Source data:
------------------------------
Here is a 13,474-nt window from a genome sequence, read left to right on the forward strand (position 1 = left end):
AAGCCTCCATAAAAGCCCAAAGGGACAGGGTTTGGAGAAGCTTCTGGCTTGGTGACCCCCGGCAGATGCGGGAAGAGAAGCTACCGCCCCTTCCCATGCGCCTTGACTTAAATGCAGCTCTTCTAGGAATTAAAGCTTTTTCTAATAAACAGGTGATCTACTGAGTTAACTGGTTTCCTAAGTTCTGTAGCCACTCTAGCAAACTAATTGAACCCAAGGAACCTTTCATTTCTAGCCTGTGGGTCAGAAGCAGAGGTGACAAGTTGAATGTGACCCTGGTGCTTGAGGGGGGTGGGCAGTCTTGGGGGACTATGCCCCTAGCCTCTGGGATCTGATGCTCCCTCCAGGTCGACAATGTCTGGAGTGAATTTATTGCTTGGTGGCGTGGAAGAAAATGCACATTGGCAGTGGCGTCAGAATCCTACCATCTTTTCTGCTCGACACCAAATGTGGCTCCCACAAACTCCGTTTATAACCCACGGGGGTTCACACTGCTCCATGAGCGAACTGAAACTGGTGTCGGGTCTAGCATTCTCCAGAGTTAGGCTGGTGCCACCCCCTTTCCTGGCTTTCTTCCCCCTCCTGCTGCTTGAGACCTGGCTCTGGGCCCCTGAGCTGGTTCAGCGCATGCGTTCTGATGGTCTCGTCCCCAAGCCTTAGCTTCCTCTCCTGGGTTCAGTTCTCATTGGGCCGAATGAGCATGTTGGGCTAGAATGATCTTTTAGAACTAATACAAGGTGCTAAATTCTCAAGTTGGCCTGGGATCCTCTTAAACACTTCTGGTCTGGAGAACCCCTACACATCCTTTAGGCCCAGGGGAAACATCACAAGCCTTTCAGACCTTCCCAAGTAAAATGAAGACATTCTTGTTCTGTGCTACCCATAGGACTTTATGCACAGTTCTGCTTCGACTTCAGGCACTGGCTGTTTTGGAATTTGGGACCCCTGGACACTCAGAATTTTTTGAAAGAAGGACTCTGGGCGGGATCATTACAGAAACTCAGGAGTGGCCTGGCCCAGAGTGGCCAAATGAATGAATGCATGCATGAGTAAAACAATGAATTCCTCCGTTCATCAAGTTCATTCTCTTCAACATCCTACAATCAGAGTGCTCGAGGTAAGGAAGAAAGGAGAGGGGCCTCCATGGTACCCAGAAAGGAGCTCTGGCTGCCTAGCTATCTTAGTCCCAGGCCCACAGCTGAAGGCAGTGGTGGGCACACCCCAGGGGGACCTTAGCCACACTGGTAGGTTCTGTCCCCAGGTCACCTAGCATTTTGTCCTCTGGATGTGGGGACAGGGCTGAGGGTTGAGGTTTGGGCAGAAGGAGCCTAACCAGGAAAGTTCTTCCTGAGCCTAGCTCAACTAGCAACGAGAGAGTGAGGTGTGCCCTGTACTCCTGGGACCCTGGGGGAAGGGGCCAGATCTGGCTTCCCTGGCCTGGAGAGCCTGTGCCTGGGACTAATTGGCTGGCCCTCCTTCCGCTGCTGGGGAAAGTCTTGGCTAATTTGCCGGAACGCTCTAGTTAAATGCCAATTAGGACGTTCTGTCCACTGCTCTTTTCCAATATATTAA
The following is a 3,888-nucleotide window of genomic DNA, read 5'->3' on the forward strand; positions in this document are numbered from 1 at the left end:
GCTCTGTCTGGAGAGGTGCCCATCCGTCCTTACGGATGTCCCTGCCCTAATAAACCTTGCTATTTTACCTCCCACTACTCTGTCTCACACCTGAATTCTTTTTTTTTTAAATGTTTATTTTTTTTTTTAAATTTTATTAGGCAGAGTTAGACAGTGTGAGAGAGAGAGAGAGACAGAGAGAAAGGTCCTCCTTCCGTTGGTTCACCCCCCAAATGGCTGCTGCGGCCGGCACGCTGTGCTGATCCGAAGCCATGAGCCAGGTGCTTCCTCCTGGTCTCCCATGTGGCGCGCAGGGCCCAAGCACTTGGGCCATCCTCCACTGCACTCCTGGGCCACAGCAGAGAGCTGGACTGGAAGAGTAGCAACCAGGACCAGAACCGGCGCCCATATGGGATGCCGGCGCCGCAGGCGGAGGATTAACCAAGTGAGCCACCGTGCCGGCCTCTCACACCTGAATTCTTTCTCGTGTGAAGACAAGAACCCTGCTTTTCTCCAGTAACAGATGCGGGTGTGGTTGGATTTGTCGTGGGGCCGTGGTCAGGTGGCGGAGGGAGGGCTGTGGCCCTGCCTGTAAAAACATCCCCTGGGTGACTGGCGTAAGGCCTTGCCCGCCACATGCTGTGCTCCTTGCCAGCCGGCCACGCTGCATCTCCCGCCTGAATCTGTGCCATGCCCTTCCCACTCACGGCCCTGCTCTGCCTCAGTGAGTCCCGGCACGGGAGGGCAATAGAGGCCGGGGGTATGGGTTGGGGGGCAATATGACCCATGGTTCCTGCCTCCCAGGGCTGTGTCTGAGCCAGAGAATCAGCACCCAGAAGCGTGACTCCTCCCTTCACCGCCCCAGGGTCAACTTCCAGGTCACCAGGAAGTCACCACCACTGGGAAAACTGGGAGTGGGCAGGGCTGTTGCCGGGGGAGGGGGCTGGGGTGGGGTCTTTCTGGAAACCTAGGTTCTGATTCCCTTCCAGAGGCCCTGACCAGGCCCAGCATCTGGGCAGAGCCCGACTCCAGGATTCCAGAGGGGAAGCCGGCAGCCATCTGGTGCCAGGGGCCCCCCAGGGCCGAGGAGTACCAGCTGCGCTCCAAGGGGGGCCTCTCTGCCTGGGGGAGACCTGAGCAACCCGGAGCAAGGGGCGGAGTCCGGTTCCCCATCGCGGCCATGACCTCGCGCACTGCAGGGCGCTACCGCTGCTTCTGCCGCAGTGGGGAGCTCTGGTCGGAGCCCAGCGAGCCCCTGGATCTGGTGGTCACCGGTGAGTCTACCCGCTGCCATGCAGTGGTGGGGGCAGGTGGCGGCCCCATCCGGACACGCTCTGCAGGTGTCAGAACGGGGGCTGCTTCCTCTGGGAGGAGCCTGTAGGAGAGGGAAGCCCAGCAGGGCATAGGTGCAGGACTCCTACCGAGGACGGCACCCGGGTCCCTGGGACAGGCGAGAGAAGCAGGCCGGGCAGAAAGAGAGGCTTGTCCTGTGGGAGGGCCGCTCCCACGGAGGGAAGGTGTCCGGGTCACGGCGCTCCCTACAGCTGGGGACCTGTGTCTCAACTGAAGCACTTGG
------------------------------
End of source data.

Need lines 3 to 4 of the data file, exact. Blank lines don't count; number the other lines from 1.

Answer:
The following is a 3,888-nucleotide window of genomic DNA, read 5'->3' on the forward strand; positions in this document are numbered from 1 at the left end:
GCTCTGTCTGGAGAGGTGCCCATCCGTCCTTACGGATGTCCCTGCCCTAATAAACCTTGCTATTTTACCTCCCACTACTCTGTCTCACACCTGAATTCTTTTTTTTTTAAATGTTTATTTTTTTTTTTAAATTTTATTAGGCAGAGTTAGACAGTGTGAGAGAGAGAGAGAGACAGAGAGAAAGGTCCTCCTTCCGTTGGTTCACCCCCCAAATGGCTGCTGCGGCCGGCACGCTGTGCTGATCCGAAGCCATGAGCCAGGTGCTTCCTCCTGGTCTCCCATGTGGCGCGCAGGGCCCAAGCACTTGGGCCATCCTCCACTGCACTCCTGGGCCACAGCAGAGAGCTGGACTGGAAGAGTAGCAACCAGGACCAGAACCGGCGCCCATATGGGATGCCGGCGCCGCAGGCGGAGGATTAACCAAGTGAGCCACCGTGCCGGCCTCTCACACCTGAATTCTTTCTCGTGTGAAGACAAGAACCCTGCTTTTCTCCAGTAACAGATGCGGGTGTGGTTGGATTTGTCGTGGGGCCGTGGTCAGGTGGCGGAGGGAGGGCTGTGGCCCTGCCTGTAAAAACATCCCCTGGGTGACTGGCGTAAGGCCTTGCCCGCCACATGCTGTGCTCCTTGCCAGCCGGCCACGCTGCATCTCCCGCCTGAATCTGTGCCATGCCCTTCCCACTCACGGCCCTGCTCTGCCTCAGTGAGTCCCGGCACGGGAGGGCAATAGAGGCCGGGGGTATGGGTTGGGGGGCAATATGACCCATGGTTCCTGCCTCCCAGGGCTGTGTCTGAGCCAGAGAATCAGCACCCAGAAGCGTGACTCCTCCCTTCACCGCCCCAGGGTCAACTTCCAGGTCACCAGGAAGTCACCACCACTGGGAAAACTGGGAGTGGGCAGGGCTGTTGCCGGGGGAGGGGGCTGGGGTGGGGTCTTTCTGGAAACCTAGGTTCTGATTCCCTTCCAGAGGCCCTGACCAGGCCCAGCATCTGGGCAGAGCCCGACTCCAGGATTCCAGAGGGGAAGCCGGCAGCCATCTGGTGCCAGGGGCCCCCCAGGGCCGAGGAGTACCAGCTGCGCTCCAAGGGGGGCCTCTCTGCCTGGGGGAGACCTGAGCAACCCGGAGCAAGGGGCGGAGTCCGGTTCCCCATCGCGGCCATGACCTCGCGCACTGCAGGGCGCTACCGCTGCTTCTGCCGCAGTGGGGAGCTCTGGTCGGAGCCCAGCGAGCCCCTGGATCTGGTGGTCACCGGTGAGTCTACCCGCTGCCATGCAGTGGTGGGGGCAGGTGGCGGCCCCATCCGGACACGCTCTGCAGGTGTCAGAACGGGGGCTGCTTCCTCTGGGAGGAGCCTGTAGGAGAGGGAAGCCCAGCAGGGCATAGGTGCAGGACTCCTACCGAGGACGGCACCCGGGTCCCTGGGACAGGCGAGAGAAGCAGGCCGGGCAGAAAGAGAGGCTTGTCCTGTGGGAGGGCCGCTCCCACGGAGGGAAGGTGTCCGGGTCACGGCGCTCCCTACAGCTGGGGACCTGTGTCTCAACTGAAGCACTTGG